As I wrote in my preview of the team’s offense, I’m bearish on Melton being able to commandeer an offense as a lead ball-handler. The first preseason game reinforced that bearishness, and probably even strengthened it a bit. But, I do believe he can bring some secondary ball-handling to the second unit. This play was an encouraging sign. It’s a cross-court pass to the open man off of one dribble. Fairly simple play. But, being able to make those reads consistently — finding the open man on the weak side to force his defender to retreat back home after dropping in help as the ball moved to the other side of the floor — builds equity with teammates.

Just because an action occurs on one side of the floor doesn’t mean the ball movement has to end there. The Sixers can space Melton on the weak side, reverse the ball, and initiate a new action with him. That’s a lot of movement for the opposing defense. Doc Rivers still needs to stagger Maxey and Harden so that there’s a credible and dynamic primary ball-handler on the floor at all times. But, throw Melton on the floor opposite a Harden pick-and-roll with Montrezl Harrell, and there’s some fire in those non-Embiid lineups.

Dislike: The transition defense

Isn’t the point of preseason to work out the kinks so that fixable weaknesses don’t cost you games when the regular season comes? I get it’s a low-effort environment for many players, especially those guaranteed certain roles, but this is quite bad:

The worst part might be that it wasn’t even ignited by a missed shot or live-ball turnover. The Cavaliers had to take the ball out of bounds on a made shot and the Sixers just didn’t care to get back in time to find the shooters. Judging by his reaction to Mitchell making the three, Tucker agrees. 

Like: Maxey

What can you say? The young guard hasn’t missed a beat. Maxey proved he was capable of taking over games against elite playoff opponents. He worked all offseason. And then picked back up right where he left off. He looks particularly comfortable in the midrange:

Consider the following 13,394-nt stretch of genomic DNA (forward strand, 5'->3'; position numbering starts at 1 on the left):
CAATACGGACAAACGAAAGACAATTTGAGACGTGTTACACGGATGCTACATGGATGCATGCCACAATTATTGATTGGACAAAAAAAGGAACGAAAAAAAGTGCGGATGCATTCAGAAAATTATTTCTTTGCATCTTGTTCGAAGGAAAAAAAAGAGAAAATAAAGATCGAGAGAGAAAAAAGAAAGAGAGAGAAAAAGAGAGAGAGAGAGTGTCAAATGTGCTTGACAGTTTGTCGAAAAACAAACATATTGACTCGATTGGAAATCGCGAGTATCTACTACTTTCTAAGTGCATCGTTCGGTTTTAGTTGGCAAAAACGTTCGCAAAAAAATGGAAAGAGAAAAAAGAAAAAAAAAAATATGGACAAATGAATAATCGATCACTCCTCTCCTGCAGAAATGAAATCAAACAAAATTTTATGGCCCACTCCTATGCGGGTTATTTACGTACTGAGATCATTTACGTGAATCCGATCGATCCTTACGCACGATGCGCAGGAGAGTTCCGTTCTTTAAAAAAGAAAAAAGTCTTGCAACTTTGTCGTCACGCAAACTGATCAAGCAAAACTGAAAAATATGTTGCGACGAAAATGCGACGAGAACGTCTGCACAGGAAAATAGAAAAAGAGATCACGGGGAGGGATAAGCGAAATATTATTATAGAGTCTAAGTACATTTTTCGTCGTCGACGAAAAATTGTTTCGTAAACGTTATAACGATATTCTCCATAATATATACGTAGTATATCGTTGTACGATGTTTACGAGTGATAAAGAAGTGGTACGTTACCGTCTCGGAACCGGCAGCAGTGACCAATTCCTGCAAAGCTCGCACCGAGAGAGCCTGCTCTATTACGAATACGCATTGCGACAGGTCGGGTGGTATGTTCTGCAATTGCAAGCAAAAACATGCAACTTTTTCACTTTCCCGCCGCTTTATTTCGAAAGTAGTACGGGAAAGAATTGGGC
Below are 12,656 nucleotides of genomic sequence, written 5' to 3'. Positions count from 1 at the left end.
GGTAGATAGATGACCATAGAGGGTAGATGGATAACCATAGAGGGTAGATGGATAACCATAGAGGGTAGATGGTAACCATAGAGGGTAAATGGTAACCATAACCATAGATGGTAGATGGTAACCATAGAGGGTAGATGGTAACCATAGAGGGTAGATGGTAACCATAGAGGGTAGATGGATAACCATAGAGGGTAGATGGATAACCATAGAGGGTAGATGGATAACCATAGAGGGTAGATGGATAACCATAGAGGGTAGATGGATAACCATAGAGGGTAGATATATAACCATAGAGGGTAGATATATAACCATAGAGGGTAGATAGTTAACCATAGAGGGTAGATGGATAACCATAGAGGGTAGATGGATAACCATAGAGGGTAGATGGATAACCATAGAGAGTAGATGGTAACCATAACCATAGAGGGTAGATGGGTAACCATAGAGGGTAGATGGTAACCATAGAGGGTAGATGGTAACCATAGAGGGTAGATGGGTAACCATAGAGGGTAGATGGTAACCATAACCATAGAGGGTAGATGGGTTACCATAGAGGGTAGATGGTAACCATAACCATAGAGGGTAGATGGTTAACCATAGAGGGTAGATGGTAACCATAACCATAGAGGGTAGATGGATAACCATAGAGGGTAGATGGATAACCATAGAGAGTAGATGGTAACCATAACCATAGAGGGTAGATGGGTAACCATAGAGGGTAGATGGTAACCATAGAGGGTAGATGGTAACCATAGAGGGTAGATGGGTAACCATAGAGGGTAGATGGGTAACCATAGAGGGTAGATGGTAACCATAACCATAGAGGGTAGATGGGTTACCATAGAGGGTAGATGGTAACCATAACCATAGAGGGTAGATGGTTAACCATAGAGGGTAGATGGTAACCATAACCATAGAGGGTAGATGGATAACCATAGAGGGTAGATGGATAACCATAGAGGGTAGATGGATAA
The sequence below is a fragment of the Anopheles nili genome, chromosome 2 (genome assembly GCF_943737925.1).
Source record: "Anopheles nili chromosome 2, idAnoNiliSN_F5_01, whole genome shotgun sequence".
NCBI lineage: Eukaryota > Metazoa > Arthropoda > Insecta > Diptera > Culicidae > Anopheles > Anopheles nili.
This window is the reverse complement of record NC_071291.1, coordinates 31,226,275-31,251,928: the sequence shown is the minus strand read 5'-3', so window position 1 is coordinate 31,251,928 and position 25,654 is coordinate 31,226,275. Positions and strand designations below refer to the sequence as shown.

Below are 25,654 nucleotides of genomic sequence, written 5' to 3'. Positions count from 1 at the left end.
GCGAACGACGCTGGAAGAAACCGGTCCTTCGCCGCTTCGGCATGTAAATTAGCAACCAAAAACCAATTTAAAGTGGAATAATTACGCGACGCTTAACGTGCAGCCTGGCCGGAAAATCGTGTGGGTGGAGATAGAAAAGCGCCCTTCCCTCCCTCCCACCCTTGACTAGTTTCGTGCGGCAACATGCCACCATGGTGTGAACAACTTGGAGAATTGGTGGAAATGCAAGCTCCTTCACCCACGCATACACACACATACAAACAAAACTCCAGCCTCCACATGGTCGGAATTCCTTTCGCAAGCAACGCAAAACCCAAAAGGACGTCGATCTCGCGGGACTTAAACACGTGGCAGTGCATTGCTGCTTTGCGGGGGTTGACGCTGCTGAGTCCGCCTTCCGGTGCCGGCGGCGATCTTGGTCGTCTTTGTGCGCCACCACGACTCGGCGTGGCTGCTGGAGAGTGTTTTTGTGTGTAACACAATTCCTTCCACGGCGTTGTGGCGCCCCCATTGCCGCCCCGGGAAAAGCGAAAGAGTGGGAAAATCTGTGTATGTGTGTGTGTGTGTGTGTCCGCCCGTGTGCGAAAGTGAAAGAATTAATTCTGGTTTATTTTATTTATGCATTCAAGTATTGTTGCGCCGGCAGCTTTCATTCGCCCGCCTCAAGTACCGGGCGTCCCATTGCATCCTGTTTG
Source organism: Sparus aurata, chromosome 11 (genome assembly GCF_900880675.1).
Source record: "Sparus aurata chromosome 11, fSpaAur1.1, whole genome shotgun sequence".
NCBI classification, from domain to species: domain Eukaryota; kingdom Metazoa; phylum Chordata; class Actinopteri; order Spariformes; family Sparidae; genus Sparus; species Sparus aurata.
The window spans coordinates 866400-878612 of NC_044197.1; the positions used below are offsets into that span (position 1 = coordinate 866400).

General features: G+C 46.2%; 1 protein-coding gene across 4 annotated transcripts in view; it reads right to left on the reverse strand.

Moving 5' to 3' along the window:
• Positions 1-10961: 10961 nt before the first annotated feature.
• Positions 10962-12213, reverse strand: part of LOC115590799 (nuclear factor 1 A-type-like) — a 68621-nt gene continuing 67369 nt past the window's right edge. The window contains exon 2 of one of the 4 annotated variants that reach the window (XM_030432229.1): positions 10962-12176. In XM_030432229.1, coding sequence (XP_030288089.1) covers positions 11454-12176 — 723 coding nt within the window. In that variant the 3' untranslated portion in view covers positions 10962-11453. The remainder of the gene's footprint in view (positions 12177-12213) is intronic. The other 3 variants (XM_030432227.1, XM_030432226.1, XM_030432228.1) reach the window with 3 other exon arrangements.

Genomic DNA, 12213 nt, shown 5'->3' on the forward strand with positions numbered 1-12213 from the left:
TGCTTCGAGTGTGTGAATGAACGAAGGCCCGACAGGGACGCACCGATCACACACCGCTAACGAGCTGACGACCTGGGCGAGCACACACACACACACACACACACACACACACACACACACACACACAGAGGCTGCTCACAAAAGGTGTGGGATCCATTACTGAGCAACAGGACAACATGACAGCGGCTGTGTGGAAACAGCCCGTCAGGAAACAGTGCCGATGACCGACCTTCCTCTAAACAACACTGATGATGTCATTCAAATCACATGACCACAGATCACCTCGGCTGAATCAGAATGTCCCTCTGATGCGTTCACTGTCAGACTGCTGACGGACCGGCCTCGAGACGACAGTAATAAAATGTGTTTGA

The most notable difference is that Maxey seems to have more balance on his pull-up midrange jumper than he did in the past. Maxey used to look like he was shooting a bowling ball after shedding defenders for midrange jumpers. Last season, his shot diet consisted heavily of threes and attempts at the rim or within the free throw line. After building muscle mass this past summer, Maxey appears to have better control of the ball when creating space in a crowd. He’s scoring at all three levels through two halves of preseason basketball. 41 points in 29 minutes of play over two games. A true shooting percentage of 92.84. An effective field goal percentage of 92.11. He’s been the best player on the floor between the Sixers and their two opponents thus far.

Side note: Notice how quickly Embiid rifles the ball to Maxey once he knows he’s open. There were times last season when Embiid wouldn’t trust Maxey and other teammates, hesitating to let go of the ball or electing to create offense through other channels altogether. This is a sneaky sign that Embiid really trusts his young teammate, and Maxey has earned that equity.

Dislike: The fourth-quarter assault on the backboard

It would be disingenuous of me to say I had high expectations for the deepest parts of the bench. But, man, many of the Sixers’ shots in the fourth quarter didn’t even nick the rim. The backboard might’ve needed the ice bath more than the players did after the game.

The Sixers will see these Cavaliers again in Cleveland on Monday in their third of four preseason games. Tip-off is set for 7 PM, Eastern time. You can watch the action on NBA TV.